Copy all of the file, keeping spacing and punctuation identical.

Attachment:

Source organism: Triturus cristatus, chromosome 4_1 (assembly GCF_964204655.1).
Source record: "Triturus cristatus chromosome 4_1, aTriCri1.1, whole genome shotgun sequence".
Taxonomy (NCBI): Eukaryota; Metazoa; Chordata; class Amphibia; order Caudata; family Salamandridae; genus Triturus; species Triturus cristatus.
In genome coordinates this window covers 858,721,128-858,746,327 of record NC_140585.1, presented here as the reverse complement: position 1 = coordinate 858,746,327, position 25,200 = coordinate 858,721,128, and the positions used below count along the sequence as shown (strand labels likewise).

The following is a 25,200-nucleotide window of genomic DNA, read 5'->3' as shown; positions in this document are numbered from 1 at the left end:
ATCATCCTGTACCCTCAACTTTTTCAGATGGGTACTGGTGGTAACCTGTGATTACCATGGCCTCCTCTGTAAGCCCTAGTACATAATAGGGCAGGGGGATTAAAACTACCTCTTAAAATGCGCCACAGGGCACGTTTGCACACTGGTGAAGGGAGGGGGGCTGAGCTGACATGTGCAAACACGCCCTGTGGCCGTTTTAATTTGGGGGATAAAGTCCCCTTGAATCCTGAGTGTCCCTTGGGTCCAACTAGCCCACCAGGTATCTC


Source organism: Triturus cristatus, chromosome 4_1 (assembly GCF_964204655.1).
Source record: "Triturus cristatus chromosome 4_1, aTriCri1.1, whole genome shotgun sequence".
Taxonomy (NCBI): Eukaryota; Metazoa; Chordata; class Amphibia; order Caudata; family Salamandridae; genus Triturus; species Triturus cristatus.
In genome coordinates this window covers 858,721,128-858,746,327 of record NC_140585.1, presented here as the reverse complement: position 1 = coordinate 858,746,327, position 25,200 = coordinate 858,721,128, and the positions used below count along the sequence as shown (strand labels likewise).

The following is a 25,200-nucleotide window of genomic DNA, read 5'->3' as shown; positions in this document are numbered from 1 at the left end:
ATCATCCTGTACCCTCAACTTTTTCAGATGGGTACTGGTGGTAACCTGTGATTACCATGGCCTCCTCTGTAAGCCCTAGTACATAATAGGGCAGGGGGATTAAAACTACCTCTTAAAATGCGCCACAGGGCACGTTTGCACACTGGTGAAGGGAGGGGGGCTGAGCTGACATGTGCAAACACGCCCTGTGGCCGTTTTAATTTGGGGGATAAAGTCCCCTTGAATCCTGAGTGTCCCTTGGGTCCAACTAGCCCACCAGGTATCTC